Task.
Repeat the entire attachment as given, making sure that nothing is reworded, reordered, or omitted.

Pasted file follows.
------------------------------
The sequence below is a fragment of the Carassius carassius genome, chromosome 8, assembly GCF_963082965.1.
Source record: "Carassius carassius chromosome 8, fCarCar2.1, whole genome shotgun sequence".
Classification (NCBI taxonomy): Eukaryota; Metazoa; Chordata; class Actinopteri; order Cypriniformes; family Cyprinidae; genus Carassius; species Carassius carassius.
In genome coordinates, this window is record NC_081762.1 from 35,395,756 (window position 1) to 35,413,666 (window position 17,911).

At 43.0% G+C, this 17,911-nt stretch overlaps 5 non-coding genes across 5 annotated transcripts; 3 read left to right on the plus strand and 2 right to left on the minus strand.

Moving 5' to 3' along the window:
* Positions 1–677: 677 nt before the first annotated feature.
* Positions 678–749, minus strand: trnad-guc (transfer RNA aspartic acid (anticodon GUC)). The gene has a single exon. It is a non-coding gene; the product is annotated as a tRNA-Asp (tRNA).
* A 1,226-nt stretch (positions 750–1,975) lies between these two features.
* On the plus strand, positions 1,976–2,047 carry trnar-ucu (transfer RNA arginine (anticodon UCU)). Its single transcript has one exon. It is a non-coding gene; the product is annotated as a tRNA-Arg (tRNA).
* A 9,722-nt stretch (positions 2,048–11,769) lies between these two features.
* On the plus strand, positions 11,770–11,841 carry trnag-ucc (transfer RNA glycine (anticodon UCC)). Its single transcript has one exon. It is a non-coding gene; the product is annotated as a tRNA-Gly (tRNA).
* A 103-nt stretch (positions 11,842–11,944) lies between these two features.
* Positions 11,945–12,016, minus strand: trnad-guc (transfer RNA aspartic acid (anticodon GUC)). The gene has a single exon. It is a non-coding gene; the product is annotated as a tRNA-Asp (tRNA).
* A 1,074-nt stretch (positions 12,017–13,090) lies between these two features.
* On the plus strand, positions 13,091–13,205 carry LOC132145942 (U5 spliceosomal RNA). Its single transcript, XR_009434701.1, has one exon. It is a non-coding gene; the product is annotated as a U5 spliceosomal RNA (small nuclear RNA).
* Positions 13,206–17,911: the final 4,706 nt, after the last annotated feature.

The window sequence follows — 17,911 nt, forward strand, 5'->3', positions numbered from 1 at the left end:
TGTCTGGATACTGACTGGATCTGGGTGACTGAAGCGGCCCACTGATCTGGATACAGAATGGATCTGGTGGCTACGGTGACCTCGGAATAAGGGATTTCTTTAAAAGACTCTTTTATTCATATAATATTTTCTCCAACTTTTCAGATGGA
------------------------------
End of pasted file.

The sequence below is a fragment of the Carassius carassius genome, chromosome 8, assembly GCF_963082965.1.
Source record: "Carassius carassius chromosome 8, fCarCar2.1, whole genome shotgun sequence".
Classification (NCBI taxonomy): Eukaryota; Metazoa; Chordata; class Actinopteri; order Cypriniformes; family Cyprinidae; genus Carassius; species Carassius carassius.
In genome coordinates, this window is record NC_081762.1 from 35,395,756 (window position 1) to 35,413,666 (window position 17,911).

At 43.0% G+C, this 17,911-nt stretch overlaps 5 non-coding genes across 5 annotated transcripts; 3 read left to right on the plus strand and 2 right to left on the minus strand.

Moving 5' to 3' along the window:
* Positions 1–677: 677 nt before the first annotated feature.
* Positions 678–749, minus strand: trnad-guc (transfer RNA aspartic acid (anticodon GUC)). The gene has a single exon. It is a non-coding gene; the product is annotated as a tRNA-Asp (tRNA).
* A 1,226-nt stretch (positions 750–1,975) lies between these two features.
* On the plus strand, positions 1,976–2,047 carry trnar-ucu (transfer RNA arginine (anticodon UCU)). Its single transcript has one exon. It is a non-coding gene; the product is annotated as a tRNA-Arg (tRNA).
* A 9,722-nt stretch (positions 2,048–11,769) lies between these two features.
* On the plus strand, positions 11,770–11,841 carry trnag-ucc (transfer RNA glycine (anticodon UCC)). Its single transcript has one exon. It is a non-coding gene; the product is annotated as a tRNA-Gly (tRNA).
* A 103-nt stretch (positions 11,842–11,944) lies between these two features.
* Positions 11,945–12,016, minus strand: trnad-guc (transfer RNA aspartic acid (anticodon GUC)). The gene has a single exon. It is a non-coding gene; the product is annotated as a tRNA-Asp (tRNA).
* A 1,074-nt stretch (positions 12,017–13,090) lies between these two features.
* On the plus strand, positions 13,091–13,205 carry LOC132145942 (U5 spliceosomal RNA). Its single transcript, XR_009434701.1, has one exon. It is a non-coding gene; the product is annotated as a U5 spliceosomal RNA (small nuclear RNA).
* Positions 13,206–17,911: the final 4,706 nt, after the last annotated feature.

The window sequence follows — 17,911 nt, forward strand, 5'->3', positions numbered from 1 at the left end:
TGTCTGGATACTGACTGGATCTGGGTGACTGAAGCGGCCCACTGATCTGGATACAGAATGGATCTGGTGGCTACGGTGACCTCGGAATAAGGGATTTCTTTAAAAGACTCTTTTATTCATATAATATTTTCTCCAACTTTTCAGATGGA